Many people who don’t cycle say they’re held back by their fear of traffic, and reckon they’d cycle if there were more cycle paths away from the roads.  Local demands for 'traffic-free' routes can be quite persuasive for councils, but when they install segregated tracks they often meet with opposition from cyclists who would prefer to cycle on the road rather than lose priority at every side-road on a poorly designed segregated cycle track - particularly if they are fast, confident commuters.

Chris Peck's picture

20mph pilot in Bristol finds slower speeds and enthusiastic residents

15 March 2012
A trial of two 20mph speed limit areas in Bristol has resulted in lower speeds, more reported walking and cycling and residents even more enthusiastic about lower speeds than they were at the start of the trial. Injuries, bus journey times and air quality have remained constant.
Cycling has increased even on 20 mph main roads

The two areas in the trial covered around 500 streets from the south and east of Bristol. The project aimed to test whether the success achieved in Portsmouth could be replicated on Bristol streets.

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Signs of the times - relaxed rules for 'no entry except cycles'

13 October 2011
After years of lobbying for simple changes to traffic sign regulations, CTC is pleased that the Government has finally agreed to a relaxation of certain rules, such as permitting an ‘except cycles’ plate to be used in conjunction with a ‘no entry’ sign.
No entry except cycles

The changes - set out in Government document 'Signing the Way' - should make streets safer and road engineering cheaper. The move comes as part of the outcome of the Traffic Signs Review announced by Norman Baker MP.

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Success for local campaigners in Wendover

1 March 2012
The first cycle route to be installed in Wendover for five years was opened in the small Buckinghamshire town at the beginning of March.
Success for local campaigners in Wendover

This came after years of hard work and a final ferocious fight from local people and cycling campaigners, including local CTC volunteers, to ensure the parish council kept their promise of investment in cycling in the area.

Peter Hardy, Cabinet Member for Buckinghamshire County Council opened the route with a celebratory bike ride by children from local schools. An impressive swell of public support saw the route being saved after a last minute attempt to prevent £300,000 of investment in the local town, which is already suffering from car congestion and parking problems.

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Cities fit for cycling

The Times has launched a campaign to improve cycle safety following the serious injury to a reporter on the paper. An 8 point manifesto has been published, with the focus on lorries, junctions, cycle infrastructure and 20 mph as the default urban speed limit.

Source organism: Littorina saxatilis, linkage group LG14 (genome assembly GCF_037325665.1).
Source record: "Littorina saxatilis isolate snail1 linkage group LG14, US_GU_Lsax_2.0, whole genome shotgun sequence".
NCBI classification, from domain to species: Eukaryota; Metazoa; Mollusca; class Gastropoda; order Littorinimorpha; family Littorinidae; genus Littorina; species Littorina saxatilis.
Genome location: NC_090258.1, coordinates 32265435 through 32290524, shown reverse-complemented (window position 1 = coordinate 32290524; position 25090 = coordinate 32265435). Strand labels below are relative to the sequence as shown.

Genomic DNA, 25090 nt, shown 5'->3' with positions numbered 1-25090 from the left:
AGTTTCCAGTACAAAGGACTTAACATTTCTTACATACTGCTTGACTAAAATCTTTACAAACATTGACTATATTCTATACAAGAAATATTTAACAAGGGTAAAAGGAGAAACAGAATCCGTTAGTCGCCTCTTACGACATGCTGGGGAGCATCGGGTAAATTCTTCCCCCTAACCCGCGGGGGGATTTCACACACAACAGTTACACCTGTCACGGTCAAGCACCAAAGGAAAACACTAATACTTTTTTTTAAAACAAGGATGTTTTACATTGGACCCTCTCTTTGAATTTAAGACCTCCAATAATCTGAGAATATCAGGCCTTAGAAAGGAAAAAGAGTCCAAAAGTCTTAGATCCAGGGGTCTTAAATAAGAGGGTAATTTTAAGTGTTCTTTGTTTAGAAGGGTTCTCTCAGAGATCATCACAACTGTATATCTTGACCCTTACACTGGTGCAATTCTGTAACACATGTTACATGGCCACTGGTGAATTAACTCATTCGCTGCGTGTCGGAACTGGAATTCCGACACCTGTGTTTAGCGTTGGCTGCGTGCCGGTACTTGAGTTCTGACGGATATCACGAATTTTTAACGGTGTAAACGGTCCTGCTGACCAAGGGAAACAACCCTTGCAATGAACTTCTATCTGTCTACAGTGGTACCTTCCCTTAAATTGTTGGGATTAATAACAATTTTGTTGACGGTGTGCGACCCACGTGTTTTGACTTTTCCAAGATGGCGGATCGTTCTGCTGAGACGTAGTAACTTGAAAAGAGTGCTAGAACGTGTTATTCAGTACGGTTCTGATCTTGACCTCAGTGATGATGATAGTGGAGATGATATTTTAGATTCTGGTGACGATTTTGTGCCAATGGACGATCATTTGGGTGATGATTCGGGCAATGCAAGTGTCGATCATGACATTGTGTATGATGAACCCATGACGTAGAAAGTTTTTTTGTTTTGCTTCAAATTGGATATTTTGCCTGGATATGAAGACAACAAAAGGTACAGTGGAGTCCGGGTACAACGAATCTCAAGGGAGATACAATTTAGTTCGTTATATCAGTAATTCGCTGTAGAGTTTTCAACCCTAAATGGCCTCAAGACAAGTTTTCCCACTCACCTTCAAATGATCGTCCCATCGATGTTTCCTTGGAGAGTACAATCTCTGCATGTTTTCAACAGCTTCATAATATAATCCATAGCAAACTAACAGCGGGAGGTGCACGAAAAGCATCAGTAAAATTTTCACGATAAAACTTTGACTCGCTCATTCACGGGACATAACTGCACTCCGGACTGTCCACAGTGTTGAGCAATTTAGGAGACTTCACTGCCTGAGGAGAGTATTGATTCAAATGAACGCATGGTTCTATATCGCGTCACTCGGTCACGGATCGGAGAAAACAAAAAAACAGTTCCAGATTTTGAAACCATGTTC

Cities fit for cycling

In November last year Mary Bowers, a journalist at The Times, was crushed by a lorry while cycling to work in east London. She remains in hospital unconscious 3 months on.

In response to this horrific event her colleagues on the paper have now launched a major campaign to increase safety for cyclists in Britain. In doing so they have taken advice from CTC and other organisations and come up with an 8 point plan of action.

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Government announces long awaited changes to signing policy

After years of lobbying for simple changes to traffic sign regulations, CTC is pleased that the Government has finally agreed to a relaxation of certain rules, such as permitting an ‘except cyclists’ plate to be used in conjunction with a ‘no entry’ sign.
No entry except cycles

The changes should make streets safer and road engineering cheaper. The move comes as part of the outcome of the Traffic Signs Review announced by Norman Baker MP.

The number of motor vehicles which contravened the restrictions was halved and there was an increase in the number of cyclists using the contraflow schemes compared to the prescribed solution of using the ‘no motor vehicles’ traffic sign. Signing the Way

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Portsmouth 20 mph limits lead to lower speeds and fewer casualties

15 September 2010
Two years after implementation of 20mph speed limits on 94% of the Portsmouth street network, results have shown that speeds fell, especially on roads where speeds were already high. Casualties have declined and attitudes of people to 20mph and both walking and cycling have improved.
Children campaigning for 20mph in Portsmouth

Since speeds were already low on most of the streets in the scheme (Portsmouth has narrow residential streets with lots of car parking), the overall reduction in speeds was low - around 1.3mph. However, on the streets where average speeds were greater than 24mph a 6.3mph reduction occurred.

Comparing the 3 years before the scheme was implemented and the 2 years afterwards, the number of recorded road casualties has fallen by 22% from 183 per year to 142 per year, faster than the fall in casualties in comparable areas elsewhere in the country.